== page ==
Anthropology and the New Cosmopolitanism: Rooted, Feminist and Vernacular Perspectives

By Pnina Werbner | Go to book overview

3
The Cosmopolitan Encounter:
Social Anthropology and the
Kindness of Strangers1

Pnina Werbner


Anthropology: a Cosmopolitan Discipline?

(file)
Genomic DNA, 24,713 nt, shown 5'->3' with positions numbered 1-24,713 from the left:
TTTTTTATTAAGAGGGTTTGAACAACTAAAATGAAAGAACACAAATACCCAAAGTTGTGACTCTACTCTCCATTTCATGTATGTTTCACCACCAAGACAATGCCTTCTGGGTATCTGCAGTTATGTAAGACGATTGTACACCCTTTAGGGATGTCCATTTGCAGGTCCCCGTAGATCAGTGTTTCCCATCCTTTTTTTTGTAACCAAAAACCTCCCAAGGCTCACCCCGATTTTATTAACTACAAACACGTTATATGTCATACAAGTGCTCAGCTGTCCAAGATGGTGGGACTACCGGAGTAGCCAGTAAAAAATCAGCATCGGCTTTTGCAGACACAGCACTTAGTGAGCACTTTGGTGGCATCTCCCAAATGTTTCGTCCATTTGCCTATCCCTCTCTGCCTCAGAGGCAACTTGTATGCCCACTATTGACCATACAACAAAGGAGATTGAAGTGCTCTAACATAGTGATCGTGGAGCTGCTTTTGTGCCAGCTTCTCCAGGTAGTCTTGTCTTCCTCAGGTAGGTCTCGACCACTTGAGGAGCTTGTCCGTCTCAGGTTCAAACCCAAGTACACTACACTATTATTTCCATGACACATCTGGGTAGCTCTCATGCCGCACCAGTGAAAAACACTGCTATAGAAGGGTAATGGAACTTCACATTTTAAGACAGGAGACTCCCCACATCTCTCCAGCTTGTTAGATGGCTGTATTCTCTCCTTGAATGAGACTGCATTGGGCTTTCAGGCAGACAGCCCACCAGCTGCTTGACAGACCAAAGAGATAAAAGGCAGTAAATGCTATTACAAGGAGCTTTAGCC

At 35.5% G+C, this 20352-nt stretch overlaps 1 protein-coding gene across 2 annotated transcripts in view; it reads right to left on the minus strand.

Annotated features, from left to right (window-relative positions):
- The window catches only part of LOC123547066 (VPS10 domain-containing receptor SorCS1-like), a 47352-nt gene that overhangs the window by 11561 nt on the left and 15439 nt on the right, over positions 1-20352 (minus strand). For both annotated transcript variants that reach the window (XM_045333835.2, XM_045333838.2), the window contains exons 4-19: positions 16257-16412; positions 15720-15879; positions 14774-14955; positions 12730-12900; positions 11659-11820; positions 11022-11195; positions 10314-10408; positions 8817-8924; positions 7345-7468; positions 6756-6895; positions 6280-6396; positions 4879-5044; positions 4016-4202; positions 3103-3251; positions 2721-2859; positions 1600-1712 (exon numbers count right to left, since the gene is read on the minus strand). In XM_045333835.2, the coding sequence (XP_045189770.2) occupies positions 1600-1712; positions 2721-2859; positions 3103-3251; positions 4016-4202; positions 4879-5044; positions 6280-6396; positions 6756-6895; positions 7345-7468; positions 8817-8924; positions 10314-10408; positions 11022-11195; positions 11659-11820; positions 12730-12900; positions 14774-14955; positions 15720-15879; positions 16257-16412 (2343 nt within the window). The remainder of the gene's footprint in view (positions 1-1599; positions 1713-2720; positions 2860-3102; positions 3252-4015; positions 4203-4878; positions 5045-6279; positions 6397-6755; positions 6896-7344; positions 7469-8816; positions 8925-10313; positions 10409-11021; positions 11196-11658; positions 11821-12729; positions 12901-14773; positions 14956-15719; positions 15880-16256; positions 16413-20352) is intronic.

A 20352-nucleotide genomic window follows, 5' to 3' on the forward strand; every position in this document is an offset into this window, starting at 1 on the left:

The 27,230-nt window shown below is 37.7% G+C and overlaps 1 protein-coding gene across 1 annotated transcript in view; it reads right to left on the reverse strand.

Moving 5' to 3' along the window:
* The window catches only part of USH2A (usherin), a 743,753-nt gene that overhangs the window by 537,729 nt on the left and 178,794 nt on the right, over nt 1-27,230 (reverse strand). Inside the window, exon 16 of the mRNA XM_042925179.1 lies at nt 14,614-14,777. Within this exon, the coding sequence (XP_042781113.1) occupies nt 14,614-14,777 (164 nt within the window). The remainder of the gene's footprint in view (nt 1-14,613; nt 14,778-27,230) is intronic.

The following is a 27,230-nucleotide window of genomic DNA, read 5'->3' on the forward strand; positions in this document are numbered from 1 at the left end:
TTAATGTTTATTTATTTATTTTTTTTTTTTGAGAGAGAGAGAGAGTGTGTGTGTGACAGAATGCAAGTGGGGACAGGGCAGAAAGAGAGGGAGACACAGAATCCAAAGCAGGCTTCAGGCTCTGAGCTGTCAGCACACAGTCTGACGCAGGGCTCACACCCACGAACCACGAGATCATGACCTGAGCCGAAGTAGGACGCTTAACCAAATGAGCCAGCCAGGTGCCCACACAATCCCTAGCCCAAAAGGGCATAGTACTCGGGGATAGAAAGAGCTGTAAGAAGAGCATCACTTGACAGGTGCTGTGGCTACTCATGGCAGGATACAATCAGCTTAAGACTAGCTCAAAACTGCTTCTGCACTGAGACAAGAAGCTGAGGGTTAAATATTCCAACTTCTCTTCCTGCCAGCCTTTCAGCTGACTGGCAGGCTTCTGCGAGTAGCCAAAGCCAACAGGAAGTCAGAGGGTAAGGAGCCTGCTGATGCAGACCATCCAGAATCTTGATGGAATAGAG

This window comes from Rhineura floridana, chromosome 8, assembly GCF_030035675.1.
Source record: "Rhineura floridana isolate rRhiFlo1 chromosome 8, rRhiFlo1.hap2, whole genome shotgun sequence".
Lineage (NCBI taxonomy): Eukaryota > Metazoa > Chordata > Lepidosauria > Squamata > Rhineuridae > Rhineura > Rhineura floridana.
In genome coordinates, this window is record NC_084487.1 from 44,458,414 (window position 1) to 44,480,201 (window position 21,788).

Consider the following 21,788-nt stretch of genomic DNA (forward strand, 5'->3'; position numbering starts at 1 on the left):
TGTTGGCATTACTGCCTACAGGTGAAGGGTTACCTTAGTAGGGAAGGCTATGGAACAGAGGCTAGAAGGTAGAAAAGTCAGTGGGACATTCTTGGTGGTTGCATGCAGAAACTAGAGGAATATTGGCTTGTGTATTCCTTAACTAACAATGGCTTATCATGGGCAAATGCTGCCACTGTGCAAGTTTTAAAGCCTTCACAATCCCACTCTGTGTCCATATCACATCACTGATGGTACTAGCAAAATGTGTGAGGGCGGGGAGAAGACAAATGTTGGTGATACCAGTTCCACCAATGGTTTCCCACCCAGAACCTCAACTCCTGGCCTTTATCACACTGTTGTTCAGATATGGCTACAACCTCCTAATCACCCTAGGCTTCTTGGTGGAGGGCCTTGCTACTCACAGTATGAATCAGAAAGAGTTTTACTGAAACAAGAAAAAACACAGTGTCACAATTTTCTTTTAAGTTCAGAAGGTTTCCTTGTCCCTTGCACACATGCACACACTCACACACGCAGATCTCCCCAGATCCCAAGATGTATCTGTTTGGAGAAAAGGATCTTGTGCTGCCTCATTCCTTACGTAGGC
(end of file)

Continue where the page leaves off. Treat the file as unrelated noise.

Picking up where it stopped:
On the face of it, anthropology is the cosmopolitan subject par excellence. As a discipline devoted to the study of the diversity of world cultures, it is humanist and comparative. On each side of the Atlantic, the anthropological moieties that emerged in the twentieth century — British Social Anthropology versus American Cultural Anthropology — appeared to be divided by their opposed stress on universalism versus cultural relativism, comparative social science versus a holistic science of 'man'. This division led to exclusive associations, with the British ASA rejecting the four-field encompassment of the American AAA.2 Nevertheless, on both sides of the Atlantic, modern social and cultural anthropologists since Malinowski and Boas argued mainly for non-evolutionary understandings of human societies across the globe, and hence for their comparability or equal status. They thus shared much in common, including, above all, respect for the integrity and viability of different ways of living. For both social and cultural anthropologists, the fundamental project was that of imagining societies beyond the West in all their social and cultural complexity. The critical difference in approach related to whether 'culture' or 'society', patterns of meaning and consciousness or of social institutions, was to be prioritised. There were also differences of regional focus, and these generated arcane debates and fierce arguments within each moiety about the limits of legitimate comparison: of the vision quest of American Indians, Indian caste, African segmentary systems, Melanesia gift exchange, and so forth. But in reality, anthropologists on both sides of the Atlantic started from an assumption of difference within the broader context of resemblance. They also started from a particular anthropological stance: anthropologists were strangers seeking to understand unfamiliar cultures which were presumed to be as rich and complex as their own. Evans-Pritchard's classic study of Azande witchcraft (1937) was foundational in establishing anthropology as a discipline that takes the stance of

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